Thursday, November 02, 2000

Police suit over pay disputed


City lawyer tells council complaint may be tied to contract talks

By Robert Anglen
The Cincinnati Enquirer

        Cincinnati police officers already get the money that they claim the city has been cheating them out of since 1995.

        That's what city lawyers told City Council on Wednesday about a lawsuit the police union filed this week against the administration.

        Not only does the suit not make sense, Deputy City Solicitor Bob Johnstone said, it is also suspect “in view of the ongoing labor negotiations” between the police and the city.

        That caused council to back off an expected settlement with the union.

        The suit alleges that 32 officers who also serve in military reserve units are owed $70,000 in pay that the city has wrongly taken.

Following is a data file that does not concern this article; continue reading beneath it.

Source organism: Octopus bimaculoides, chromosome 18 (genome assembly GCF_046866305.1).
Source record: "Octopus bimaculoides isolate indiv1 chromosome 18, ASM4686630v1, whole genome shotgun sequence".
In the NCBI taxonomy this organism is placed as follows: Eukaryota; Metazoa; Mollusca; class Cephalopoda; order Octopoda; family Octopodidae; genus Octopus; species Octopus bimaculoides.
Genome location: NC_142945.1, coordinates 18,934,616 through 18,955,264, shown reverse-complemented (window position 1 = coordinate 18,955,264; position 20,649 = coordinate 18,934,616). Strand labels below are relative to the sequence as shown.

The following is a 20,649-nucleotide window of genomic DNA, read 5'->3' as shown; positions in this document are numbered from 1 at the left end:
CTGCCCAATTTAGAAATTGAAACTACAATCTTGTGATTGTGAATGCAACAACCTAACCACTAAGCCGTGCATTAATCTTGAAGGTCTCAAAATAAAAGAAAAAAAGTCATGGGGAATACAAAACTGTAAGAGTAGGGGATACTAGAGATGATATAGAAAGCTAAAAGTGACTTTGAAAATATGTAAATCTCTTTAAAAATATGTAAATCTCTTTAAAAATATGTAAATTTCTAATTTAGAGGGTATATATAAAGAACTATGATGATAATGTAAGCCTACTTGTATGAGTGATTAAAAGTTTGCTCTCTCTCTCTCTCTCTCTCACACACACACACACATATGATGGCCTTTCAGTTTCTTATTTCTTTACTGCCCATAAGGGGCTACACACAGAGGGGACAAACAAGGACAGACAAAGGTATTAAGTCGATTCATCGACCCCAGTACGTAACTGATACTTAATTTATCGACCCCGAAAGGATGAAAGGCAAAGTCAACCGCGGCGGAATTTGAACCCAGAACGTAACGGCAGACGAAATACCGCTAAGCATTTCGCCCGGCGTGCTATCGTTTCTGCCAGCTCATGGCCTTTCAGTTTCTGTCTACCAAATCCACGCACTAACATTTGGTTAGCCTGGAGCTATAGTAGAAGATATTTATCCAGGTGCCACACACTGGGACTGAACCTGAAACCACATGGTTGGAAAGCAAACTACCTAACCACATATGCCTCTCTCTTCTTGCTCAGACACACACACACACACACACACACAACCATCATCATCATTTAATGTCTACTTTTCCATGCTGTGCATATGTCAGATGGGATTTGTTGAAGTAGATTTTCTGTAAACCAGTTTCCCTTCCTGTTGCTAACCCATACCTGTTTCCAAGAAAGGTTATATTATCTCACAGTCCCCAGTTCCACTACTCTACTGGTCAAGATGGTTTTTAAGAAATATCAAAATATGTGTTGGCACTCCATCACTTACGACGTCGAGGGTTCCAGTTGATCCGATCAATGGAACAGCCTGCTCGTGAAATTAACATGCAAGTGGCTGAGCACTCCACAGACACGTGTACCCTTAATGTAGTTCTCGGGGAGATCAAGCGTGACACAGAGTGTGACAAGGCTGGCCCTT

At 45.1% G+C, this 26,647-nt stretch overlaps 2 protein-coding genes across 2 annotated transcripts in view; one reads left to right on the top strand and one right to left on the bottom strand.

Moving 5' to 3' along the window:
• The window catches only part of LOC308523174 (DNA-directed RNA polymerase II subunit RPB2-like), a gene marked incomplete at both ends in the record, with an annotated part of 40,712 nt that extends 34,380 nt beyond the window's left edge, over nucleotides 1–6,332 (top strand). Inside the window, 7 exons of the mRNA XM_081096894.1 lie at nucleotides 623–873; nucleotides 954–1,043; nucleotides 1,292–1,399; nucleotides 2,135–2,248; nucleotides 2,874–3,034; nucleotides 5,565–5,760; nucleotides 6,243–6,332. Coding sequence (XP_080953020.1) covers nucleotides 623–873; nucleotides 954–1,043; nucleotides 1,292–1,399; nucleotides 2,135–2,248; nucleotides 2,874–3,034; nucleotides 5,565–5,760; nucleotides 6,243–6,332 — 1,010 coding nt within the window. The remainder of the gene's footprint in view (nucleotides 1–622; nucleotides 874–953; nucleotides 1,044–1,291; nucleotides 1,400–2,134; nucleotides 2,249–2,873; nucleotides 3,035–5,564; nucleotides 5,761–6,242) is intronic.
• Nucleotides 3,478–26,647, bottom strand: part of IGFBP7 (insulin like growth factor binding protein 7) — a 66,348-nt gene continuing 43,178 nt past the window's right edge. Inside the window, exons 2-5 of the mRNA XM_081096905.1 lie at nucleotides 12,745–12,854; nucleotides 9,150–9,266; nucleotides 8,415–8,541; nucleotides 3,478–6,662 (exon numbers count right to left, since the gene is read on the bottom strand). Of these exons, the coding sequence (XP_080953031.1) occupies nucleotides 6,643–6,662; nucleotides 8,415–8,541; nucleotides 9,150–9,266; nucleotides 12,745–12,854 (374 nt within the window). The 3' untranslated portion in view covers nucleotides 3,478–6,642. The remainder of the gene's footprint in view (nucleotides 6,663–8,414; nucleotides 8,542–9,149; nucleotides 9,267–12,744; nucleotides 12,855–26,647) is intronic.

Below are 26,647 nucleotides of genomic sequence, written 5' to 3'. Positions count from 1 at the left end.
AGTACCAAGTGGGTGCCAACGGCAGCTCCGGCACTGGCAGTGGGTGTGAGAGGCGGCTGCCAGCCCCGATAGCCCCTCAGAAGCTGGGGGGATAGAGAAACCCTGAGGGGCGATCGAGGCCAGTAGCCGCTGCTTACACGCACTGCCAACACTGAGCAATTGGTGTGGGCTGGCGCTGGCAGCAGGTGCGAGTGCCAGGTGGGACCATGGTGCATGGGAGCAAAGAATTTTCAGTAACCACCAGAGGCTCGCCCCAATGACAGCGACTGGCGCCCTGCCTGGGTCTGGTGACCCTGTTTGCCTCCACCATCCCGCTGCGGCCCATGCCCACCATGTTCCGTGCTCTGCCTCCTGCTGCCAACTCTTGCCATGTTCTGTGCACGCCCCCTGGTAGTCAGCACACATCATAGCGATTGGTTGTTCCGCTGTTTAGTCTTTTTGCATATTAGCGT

Because officers are paid full salaries while they are called to active military duty, they have agreed to give any military pay back to the city. But officers argue they have been made to give back too much, including money they earned while serving in the military on regular days off.

        Mr. Johnstone said Wednesday that is not true, and for 18 months the city has not asked for money earned during off days. What police officers really want, he said, is to pocket both checks.

        Police Union President Keith Fangman said the lawsuit was filed “after two years of frustration” and failed attempts to work out a compromise. He argued that the suit cannot affect contract negotiations because rules prohibit either side from bringing new issues to the table.

        “I'm still confused about what the issue is here,” Mayor Charlie Luken said.

        City Manager John Shirey said he doesn't have any answers. He has been asked to report next week on how many employees citywide, if any, are owed back pay.

        “I don't get it,” he said, adding that city policy has already been changed.

       



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